Civil society actors are concerned with accountability, transparency, and justice, which are hardly situational goals. That is why they set up initiatives that invite whistleblowers to come forward and threaten corrupt officials with relentless media attention. It is why they create citizen scorecards on the quality of basic services, or scour the technical minutiae of oil exploration contracts for evidence of favouritism. They know that these are tall orders, depending on the sector; that they are likely setting themselves up for disappointment. But they are convinced that this is a fight worth fighting, and their ideals tend to be non-negotiable.

Finally, international actors themselves tend to support the adoption of best practices in taxation, trade, procurement, or private sector regulation. For all donors, it is a way to ensure their aid will not be misappropriated; for bilaterals, in particular, it is a way to guarantee that their countries’ private companies will be able to enter new markets on a level playing field.

Good enough for whom?

I am fascinated by the contrast between the commitment to best practices by local actors, and the disappointement with those same practices by international actors.

It took the international anti-corruption/public sector community a couple decades to fully realize that “good governance” was a hard thing to do. Merilee Grindle, an astute observer of bureaucracies, was one of the early critics of an agenda that in the 1990s had tried to do too much. Her suggestion of “good enough governance” could be interpreted in one of two ways: take a chill pill and lower expectations; or be smarter about what can and needs to be achieved in order to reach the “distant possibility” of good governance. Interestingly, there is a lot in her 2002 piece that rings familiar now: use research to understand context, move beyond systems and rules, consider civil society, tailor governance initiatives to local conditions, etc. It is a testament to Merilee Grindle’s prescience that many of her suggestions are now in vogue, some of them becoming their own burgeoning agendas.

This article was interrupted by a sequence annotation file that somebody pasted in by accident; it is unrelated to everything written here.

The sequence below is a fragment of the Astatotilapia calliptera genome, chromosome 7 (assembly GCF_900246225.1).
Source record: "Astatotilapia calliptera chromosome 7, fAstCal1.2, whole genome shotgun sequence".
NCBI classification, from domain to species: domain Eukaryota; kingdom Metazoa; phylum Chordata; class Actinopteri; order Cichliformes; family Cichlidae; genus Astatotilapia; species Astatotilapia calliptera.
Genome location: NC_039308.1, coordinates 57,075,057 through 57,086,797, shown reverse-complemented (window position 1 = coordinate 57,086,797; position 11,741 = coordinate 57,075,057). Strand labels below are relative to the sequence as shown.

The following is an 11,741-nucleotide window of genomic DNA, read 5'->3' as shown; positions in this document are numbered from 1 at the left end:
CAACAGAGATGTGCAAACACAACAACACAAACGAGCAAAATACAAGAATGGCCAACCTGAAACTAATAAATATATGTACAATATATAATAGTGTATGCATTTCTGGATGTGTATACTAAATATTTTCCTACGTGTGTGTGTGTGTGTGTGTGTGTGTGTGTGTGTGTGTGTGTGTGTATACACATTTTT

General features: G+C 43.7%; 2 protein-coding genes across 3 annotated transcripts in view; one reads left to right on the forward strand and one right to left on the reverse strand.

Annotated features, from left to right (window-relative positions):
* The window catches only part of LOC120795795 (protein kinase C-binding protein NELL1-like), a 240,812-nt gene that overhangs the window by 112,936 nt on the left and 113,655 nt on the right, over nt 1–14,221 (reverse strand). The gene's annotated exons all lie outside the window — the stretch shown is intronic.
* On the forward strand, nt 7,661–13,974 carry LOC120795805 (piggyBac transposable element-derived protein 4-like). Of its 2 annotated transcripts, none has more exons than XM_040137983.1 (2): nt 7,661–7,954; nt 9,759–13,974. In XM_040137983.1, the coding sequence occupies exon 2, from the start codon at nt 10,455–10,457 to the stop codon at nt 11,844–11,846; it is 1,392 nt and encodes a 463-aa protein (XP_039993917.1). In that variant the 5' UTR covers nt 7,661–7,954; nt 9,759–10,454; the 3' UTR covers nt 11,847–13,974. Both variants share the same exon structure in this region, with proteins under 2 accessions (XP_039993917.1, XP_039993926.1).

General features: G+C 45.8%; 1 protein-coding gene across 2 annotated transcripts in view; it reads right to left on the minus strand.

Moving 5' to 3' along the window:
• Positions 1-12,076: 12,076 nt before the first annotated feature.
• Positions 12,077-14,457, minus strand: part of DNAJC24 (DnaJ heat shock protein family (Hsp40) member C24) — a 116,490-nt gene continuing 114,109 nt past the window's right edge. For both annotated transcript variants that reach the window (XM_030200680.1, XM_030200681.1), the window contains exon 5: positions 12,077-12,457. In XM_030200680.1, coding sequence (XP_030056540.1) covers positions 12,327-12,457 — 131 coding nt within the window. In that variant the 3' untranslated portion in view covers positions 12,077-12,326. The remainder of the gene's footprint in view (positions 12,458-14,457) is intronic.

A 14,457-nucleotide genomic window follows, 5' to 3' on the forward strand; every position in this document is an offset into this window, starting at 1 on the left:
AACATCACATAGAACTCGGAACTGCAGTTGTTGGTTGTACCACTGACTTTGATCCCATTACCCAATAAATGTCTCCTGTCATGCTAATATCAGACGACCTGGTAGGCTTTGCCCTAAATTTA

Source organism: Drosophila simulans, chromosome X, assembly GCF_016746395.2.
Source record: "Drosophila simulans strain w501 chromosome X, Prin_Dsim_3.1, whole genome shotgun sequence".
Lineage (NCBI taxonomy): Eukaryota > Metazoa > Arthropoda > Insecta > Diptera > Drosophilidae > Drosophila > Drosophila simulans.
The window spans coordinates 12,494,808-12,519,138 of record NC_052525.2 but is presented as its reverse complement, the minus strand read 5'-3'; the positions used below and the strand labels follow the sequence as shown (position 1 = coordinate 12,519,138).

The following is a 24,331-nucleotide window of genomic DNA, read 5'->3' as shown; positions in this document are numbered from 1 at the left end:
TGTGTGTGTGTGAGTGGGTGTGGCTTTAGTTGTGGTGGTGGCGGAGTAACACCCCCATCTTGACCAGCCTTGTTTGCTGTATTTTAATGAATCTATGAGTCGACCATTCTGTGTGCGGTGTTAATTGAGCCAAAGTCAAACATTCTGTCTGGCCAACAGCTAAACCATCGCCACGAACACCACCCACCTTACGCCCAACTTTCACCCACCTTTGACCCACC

I have written elsewhere that a potential consequence of this critique, and of the broader dissapointment with the public sector reform agenda, was a move beyond the messiness of bureaucracy. Social accountability initiatives looked for ways of incentivizing greater government effectiveness via responsiveness, monitoring, or transparency. But of course information does not automatically translate into citizen action, and the “short route” of accountability can sometimes be longer than the “long” one. Leadership-centred approaches, like some of the work done by the Africa Government Initiative, seek to cultivate committed and effective leaders, hoping to unleash everyone’s inner Paul Kagame. But they run into the usual problems of clientelism, authoritarianism, and prebendalism.